JACKSONVILLE, Fla. – The upside was this: The Bills made the playoffs, ending their embarrassing 17-year drought, so there’s no way anyone can say 2017 was a disappointing season, especially those who thought back in August the franchise was tanking. However, when you lose a playoff game as Buffalo did Sunday afternoon, and you lose it to a quarterback as inept as Jacksonville’s Blake Bortles, sure, you’re allowed to be a little aggravated.
In a game that redefined pathetic offense, with both teams contributing to the cause, the Jaguars were just a little less awful and escaped with 10-3 victory in front of a sellout crowd — now there’s something you don’t read very often — at EverBank Field.
For the sake of NFL fans, let’s hope that’s the worst game of the postseason because forcing anyone to watch another one like this would be cruel and inhuman. The Bills and Jaguars finally made it to the national stage — Jacksonville hadn’t played a postseason game since 2007 — and this was what they offered up?
This was Buffalo’s well-documented first playoff game since 1999, but thanks to yet another miserable performance by one of the league’s worst offenses, another drought remains active — Buffalo hasn’t won a postseason game since 1995 and has now lost its last four.
It was clear early on that neither of the quarterbacks — Tyrod Taylor and Bortles — were going to be doing much of anything. Taylor was his typically inconsistent self as a passer, and he got almost no help from his teammates as gimpy-ankled LeSean McCoy was the only threat the Bills had. And Bortles was just, well, Bortles. He actually rushed for more yards (88) than he passed for (87). He has better players around him, but all he could manage was one touchdown drive, and it just so happened that it was all he needed.
The first six possessions of the game ended in punts before Taylor threw an interception in the second quarter, a ball that went right through tight end Logan Thomas’ arms and into the hands of Aaron Colvin at the Bills' 35. Not that it mattered because the Jaguars went backwards three yards, and Doug Marrone punted from the 38. Naturally.
The Bills finally put together an impressive drive, but it ended with a loud, irritating thud. Starting from their own 16, they converted three straight third downs, got some help from two key Jacksonville penalties, and then it all started to go haywire as offensive coordinator Rick Dennison lost his mind. Buffalo failed to convert on second-and-2 and then third-and-2 from the 4, and Sean McDermott called for a field goal. The Jaguars, however, foolishly jumped offsides so Buffalo had first-and-goal at the 1.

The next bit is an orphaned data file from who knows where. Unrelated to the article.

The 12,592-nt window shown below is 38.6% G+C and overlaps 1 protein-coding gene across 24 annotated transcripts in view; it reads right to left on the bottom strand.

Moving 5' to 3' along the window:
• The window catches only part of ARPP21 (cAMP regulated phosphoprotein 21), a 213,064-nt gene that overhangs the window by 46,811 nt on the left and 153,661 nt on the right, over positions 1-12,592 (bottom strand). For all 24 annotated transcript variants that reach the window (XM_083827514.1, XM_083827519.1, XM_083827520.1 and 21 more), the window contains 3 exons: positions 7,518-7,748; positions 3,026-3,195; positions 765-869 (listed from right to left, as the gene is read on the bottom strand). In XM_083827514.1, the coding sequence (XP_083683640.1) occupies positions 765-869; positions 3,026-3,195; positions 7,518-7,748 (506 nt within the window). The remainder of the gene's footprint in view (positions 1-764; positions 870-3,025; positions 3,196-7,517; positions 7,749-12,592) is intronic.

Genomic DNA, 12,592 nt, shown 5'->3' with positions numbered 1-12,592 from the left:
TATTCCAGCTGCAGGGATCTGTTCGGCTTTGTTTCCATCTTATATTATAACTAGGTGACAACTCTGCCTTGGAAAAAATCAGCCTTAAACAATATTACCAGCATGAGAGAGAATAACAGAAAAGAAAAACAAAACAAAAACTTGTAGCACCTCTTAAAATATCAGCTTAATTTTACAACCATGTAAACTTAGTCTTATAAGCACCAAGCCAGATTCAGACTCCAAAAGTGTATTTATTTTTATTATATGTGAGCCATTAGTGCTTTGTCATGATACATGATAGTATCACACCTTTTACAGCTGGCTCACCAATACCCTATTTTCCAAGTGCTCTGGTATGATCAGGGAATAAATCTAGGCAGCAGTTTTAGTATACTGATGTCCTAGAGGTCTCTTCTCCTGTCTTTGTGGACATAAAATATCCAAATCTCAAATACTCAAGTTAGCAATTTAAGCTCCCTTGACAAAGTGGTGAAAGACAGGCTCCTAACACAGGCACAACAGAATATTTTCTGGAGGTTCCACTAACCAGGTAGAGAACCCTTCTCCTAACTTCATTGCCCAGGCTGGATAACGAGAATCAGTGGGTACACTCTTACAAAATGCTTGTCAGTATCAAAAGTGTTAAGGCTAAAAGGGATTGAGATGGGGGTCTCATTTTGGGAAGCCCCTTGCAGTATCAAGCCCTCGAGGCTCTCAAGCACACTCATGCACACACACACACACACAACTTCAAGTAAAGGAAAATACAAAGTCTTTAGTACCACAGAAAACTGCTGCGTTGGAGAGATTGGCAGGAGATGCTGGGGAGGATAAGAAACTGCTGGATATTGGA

On first down, Dennison called for a fade pass to Kelvin Benjamin, and Benjamin was nailed for pass interference. You can guess the rest. The Bills did not get the touchdown, and settled for a Stephen Hauschka field goal with 1:49 to go in the half.
Jacksonville did nothing and had to punt, but it had all three of its timeouts. So what did the Bills do? Zip, and not only that, the Jaguars had to use only one of their timeouts. So, when Colton Schmidt shanked a 34-yard punt, Jacksonville was able to move into position for a 44-yard Josh Lambo field goal to tie the score.
After an exchange of third-quarter punts, Jacksonville put together it’s only big drive of the day, the one that won the game. It was a 15-play, 86-yard march that ended with Bortles throwing a 1-yard touchdown pass to someone named Ben Koyack on fourth-and-goal, a rare risky maneuver by Marrone who bypassed a go-ahead field goal. From there, the Jaguars defense slammed the door as the Bills crossed midfield only twice in the second half for a total of six snaps.
Buffalo had one last opportunity to tie, taking possession at its own 37 with two minutes to go and no timeouts. Taylor was hurt while scrambling on third down when his head was slammed to the turf, delaying the game for several minutes.
Rookie Nathan Peterman entered facing a fourth-and-3 from the 44 with 1:17 to go and he scrambled for a first down to the Bills' 48 and completed a pass to Deonte Thompson for 14 yards, then melted down as he took an intentional grounding penalty before throwing a game-ending interception to Jalen Ramsey.
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